Wednesday, October 19, 2011


"Runner", oil on brown paper, by Robin Weiss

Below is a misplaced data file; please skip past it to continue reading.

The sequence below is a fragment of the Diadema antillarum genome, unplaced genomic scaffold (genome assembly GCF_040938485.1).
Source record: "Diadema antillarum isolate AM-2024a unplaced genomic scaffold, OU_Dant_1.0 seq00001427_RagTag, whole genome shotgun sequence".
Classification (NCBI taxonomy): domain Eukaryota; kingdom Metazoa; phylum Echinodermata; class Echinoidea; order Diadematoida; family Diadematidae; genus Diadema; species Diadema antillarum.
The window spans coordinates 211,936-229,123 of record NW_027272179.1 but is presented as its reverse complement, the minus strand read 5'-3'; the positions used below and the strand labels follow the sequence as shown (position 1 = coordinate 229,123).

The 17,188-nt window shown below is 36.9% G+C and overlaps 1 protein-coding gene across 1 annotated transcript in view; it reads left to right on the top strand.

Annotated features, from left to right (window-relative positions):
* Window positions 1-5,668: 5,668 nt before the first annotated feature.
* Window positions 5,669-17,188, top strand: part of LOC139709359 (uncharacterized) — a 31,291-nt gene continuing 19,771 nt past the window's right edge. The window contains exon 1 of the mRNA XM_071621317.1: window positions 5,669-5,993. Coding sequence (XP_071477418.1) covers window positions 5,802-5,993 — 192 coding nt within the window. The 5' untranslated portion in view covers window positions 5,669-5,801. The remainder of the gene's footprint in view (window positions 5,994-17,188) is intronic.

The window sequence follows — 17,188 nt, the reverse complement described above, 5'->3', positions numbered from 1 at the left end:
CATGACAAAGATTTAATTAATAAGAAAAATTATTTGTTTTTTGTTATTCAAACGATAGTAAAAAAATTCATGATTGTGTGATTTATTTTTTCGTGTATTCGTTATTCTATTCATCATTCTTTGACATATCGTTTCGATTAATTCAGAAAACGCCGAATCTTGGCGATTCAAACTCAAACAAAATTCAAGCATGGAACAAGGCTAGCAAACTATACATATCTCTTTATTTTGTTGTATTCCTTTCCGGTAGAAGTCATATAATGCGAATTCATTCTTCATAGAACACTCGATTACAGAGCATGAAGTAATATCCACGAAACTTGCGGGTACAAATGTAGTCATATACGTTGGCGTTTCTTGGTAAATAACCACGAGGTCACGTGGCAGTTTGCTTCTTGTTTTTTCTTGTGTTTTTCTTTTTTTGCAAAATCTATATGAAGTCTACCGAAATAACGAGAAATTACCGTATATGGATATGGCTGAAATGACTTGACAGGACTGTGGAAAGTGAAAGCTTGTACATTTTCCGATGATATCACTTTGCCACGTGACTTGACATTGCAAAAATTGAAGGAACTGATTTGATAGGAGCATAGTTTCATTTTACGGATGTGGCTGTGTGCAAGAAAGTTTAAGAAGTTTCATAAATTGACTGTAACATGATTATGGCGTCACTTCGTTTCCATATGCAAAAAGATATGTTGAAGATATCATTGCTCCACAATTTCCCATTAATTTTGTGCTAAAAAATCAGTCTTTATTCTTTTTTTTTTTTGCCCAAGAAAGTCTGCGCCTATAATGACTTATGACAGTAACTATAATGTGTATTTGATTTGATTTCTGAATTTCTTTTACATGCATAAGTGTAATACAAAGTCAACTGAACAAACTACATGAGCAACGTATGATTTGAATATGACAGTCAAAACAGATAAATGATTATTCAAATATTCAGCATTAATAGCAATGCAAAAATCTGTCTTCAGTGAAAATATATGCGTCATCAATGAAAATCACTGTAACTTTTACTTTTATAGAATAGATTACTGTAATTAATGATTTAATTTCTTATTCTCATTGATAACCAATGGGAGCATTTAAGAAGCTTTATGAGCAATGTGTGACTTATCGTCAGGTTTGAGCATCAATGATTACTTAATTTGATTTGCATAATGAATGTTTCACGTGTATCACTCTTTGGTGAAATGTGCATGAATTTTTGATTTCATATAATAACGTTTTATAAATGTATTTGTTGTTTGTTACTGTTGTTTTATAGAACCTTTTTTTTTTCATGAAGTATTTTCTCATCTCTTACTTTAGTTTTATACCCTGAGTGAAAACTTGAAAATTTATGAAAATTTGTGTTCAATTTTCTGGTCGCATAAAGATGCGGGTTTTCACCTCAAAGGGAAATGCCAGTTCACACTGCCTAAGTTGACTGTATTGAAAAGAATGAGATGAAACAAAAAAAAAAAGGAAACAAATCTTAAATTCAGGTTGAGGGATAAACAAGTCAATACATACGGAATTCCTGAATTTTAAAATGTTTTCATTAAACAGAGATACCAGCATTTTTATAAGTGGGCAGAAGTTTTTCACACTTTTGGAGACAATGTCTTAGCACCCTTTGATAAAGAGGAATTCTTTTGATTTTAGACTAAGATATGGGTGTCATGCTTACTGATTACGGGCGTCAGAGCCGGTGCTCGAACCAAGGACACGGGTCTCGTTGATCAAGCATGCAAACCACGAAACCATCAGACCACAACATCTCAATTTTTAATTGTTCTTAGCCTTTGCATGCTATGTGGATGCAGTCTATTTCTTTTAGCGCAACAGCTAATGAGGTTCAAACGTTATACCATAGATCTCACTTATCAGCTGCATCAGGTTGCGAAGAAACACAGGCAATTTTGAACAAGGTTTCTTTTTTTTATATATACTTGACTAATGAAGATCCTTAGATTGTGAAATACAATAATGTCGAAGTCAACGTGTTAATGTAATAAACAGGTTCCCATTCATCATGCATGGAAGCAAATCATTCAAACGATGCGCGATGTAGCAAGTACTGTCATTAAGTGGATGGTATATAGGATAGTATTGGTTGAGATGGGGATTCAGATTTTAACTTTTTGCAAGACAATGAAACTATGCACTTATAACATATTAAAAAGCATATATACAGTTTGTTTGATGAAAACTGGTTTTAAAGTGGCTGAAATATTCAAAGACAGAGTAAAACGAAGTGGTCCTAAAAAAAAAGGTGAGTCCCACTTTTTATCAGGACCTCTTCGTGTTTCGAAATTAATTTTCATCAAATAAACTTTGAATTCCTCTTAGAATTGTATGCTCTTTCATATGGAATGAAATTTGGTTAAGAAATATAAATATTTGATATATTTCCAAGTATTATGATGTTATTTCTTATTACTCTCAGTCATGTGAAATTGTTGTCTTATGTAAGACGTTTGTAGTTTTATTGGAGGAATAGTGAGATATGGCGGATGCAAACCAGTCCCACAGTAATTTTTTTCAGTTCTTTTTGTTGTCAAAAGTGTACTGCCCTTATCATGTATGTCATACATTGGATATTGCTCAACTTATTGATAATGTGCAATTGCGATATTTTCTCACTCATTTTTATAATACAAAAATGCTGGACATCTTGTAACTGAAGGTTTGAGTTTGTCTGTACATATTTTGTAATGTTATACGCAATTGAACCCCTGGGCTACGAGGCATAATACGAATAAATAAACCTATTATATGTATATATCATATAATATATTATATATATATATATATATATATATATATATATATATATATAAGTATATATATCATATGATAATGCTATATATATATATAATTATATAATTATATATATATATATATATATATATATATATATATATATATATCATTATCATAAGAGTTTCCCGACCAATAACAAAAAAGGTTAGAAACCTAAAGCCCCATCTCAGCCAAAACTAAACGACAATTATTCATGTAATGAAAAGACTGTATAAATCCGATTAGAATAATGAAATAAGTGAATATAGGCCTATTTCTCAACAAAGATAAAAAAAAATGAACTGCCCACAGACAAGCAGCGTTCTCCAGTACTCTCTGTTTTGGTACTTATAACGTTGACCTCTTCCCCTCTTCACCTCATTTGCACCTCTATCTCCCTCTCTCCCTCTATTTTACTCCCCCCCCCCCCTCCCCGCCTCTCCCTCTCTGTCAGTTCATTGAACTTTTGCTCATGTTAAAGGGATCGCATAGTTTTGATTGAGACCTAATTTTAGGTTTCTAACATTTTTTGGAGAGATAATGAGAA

During a day at school, I often feel like I’m racing around with reckless eagerness, scurrying toward various finish lines, but sometimes, fortunately for me, I am able to run my school-day races with a kind of settled and satisfying patience. It might seem strange to think of racing patiently, but it’s begun to make sense to me, especially when I recall a long-distance runner I used to watch when I was an apprentice runner in high school. This fellow seemed to flow around the track as he ran; instead of struggling to run fast, he seemed to simply allow the fast running to spontaneously happen. It was as if he wasn’t working at all when he ran – as if something called “running” was doing the work, and he was just joining in the effortless amusement of it all. Early in a long race, he was often close to last in the field, but gradually, as if with self-assured patience, he always passed the other runners until, at the end, he sashayed across the finish line first, and always with an unflustered smile. When I’m whipping around the classroom in a frenzy to finish this or that lesson, I sometimes think of him and his serene and enduring way of doing great things on the track, and then I usually smile and settle myself down to do this taxing work of teaching with the kind of trustful patience it requires. Teaching teenagers can be like a race, yes, but one that’s best run in soft and graceful ways.

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